Home Gastro Care Everything You Need to Know About Ulcerative Colitis

Everything You Need to Know About Ulcerative Colitis

Ulcerative colitis is an inflammatory condition that affects the colon, a part of the large intestine, and the rectum. The inflammation is usually found on the innermost lining of the colon and rectum and develops slowly, often as a chronic rather than an acute condition. It is a type of Inflammatory Bowel Disease or IBD.

About ulcerative colitis

Ulcerative colitis is the inflammation of the colon lining that occurs in about 9 to 20 cases of every 1,00,000 persons. It has a higher prevalence of occurrence in adults.

Types of ulcerative colitis

There are five types of ulcerative colitis based on their location. These are:

  • Ulcerative proctitis: This type of ulcerative colitis is confined to an area near the anus and rectum, and one of the early signs of this type is bleeding. This type of colitis is considered to be a milder form of the disease.
  • Proctosigmoiditis: In this type of ulcerative colitis, the rectum and the sigmoid colon are inflamed, and the patient shows symptoms like cramps in the abdomen, bloody diarrhea, and the inability to pass a motion despite the urge to do so.
  • Left-sided colitis: This ulcerative colitis extends from the rectum to the sigmoid and the descending colon. The symptoms are similar to those in proctosigmoiditis, and the patient may also experience unexplained weight loss.
  • Pancolitis: This type of colitis affects the colon entirely and results in bloody diarrhea, cramps in the abdomen, pain, and severe fatigue.
  • Acute severe ulcerative colitis: This is an acute form ulcerative colitis that affects the entire colon and results in severe symptoms such as diarrhea, fatigue, abdominal cramps, and fever. Many patients with this condition are often unable to eat due to nausea.

What are the symptoms of ulcerative colitis?

Depending upon which part of the colon is affected by this condition, the symptoms of ulcerative colitis can vary widely. Some common symptoms include:

  • Abdominal cramps
  • Bloody diarrhea
  • Abdominal pain
  • Rectal pain with or without bleeding
  • Urge to defecate frequently
  • Inability to defecate
  • Unexplained weight loss
  • Fever
  • Fatigue

When ulcerative colitis occurs in children, they are deficient in normal growth. Most patients with this condition have mild to moderate symptoms, and these symptoms are often interspersed with a period of remission when the patient is completely asymptomatic.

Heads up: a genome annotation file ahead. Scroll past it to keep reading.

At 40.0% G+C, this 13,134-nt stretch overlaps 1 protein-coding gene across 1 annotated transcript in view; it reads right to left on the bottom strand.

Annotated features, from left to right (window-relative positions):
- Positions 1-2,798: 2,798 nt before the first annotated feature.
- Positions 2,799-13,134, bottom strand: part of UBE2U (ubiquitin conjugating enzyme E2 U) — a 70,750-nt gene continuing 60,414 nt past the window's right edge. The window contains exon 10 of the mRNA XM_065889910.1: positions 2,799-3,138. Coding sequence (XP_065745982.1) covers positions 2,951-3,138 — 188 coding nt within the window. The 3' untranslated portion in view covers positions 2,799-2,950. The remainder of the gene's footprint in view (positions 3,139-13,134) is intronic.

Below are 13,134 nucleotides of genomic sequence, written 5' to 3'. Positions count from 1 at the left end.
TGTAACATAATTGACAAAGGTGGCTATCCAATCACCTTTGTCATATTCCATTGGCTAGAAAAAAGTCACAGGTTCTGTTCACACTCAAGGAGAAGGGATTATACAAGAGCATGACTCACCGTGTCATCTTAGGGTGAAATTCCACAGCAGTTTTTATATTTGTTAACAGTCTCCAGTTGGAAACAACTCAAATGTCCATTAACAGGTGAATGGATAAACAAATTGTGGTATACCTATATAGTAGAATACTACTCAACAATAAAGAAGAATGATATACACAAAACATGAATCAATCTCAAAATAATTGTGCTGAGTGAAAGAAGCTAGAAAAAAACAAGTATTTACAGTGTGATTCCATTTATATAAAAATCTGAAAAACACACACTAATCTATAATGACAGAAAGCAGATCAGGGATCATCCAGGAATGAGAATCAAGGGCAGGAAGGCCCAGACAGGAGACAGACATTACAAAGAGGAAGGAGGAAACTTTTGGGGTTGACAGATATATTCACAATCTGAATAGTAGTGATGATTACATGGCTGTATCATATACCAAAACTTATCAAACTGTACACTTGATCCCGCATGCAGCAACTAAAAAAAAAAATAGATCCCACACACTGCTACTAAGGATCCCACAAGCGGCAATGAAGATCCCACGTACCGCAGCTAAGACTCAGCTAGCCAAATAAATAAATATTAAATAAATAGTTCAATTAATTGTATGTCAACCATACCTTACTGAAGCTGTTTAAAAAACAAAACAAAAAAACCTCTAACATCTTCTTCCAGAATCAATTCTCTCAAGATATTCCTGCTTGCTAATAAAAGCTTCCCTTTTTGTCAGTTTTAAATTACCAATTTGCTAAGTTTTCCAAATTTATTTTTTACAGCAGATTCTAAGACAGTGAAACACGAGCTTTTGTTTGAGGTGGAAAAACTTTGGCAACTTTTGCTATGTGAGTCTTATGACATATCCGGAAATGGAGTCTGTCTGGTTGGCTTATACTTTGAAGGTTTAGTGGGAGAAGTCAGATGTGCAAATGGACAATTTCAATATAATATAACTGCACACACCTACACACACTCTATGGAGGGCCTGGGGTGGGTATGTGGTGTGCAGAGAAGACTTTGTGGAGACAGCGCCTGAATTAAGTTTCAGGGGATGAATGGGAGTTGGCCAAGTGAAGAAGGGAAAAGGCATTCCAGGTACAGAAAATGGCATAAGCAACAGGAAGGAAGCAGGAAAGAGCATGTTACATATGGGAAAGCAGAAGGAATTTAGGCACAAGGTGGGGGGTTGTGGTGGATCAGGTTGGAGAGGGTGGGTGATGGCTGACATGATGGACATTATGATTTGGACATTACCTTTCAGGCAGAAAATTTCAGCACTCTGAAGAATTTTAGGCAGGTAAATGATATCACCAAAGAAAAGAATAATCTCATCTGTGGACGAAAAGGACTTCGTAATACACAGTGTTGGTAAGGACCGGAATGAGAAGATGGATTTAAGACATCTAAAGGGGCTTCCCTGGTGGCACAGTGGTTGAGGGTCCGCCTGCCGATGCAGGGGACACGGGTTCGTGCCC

When to see the doctor?

Most people often do not realize that they suffer from the early stages of ulcerative colitis until they see one or more symptoms. If you notice the following symptoms and signs, you must visit your doctor immediately:

  • Diarrhoea that wakes you from sleep due to its urgency and uncontrollable nature
  • Diarrhoea that does not respond to OTC (Over The Counter) medications
  • Severe abdominal cramps
  • Blood in your stool
  • Unexplained weight loss and fever along with bloody stools

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What causes ulcerative colitis?

There is no single cause of ulcerative colitis, and what causes it has still not been found. There is a general view that stress, diet, and lifestyle are aggravating factors of ulcerative colitis. However, a possible cause of ulcerative colitis is an immune system malfunction, wherein the body’s immune system destroys the body’s own cells while trying to fight the microbes.

What is your risk of developing ulcerative colitis?

While there are no specific causes of ulcerative colitis, there are a few risk factors that include:

  • Age: This condition is more common in adults than in children. It is said to begin around 30 years of age. However, it can occur at any age.
  • Family history: Individuals who have a history of this disease in their family are at a higher risk of developing this condition.
  • Race: Though this condition can affect any race or ethnicity, ulcerative colitis is more common in the Ashkenazi Jews.

Possible complications of ulcerative colitis

When not treated in time, ulcerative colitis can result in complications such as:

  • Excessive bleeding
  • Dehydration
  • Perforation in the colon
  • Rapid swelling of the  colon[ a condition called toxic megacolon]
  • Bone, eye, and skin inflammation
  • Increased risk of liver disease
  • Increased risk of cancer

How is ulcerative colitis treated?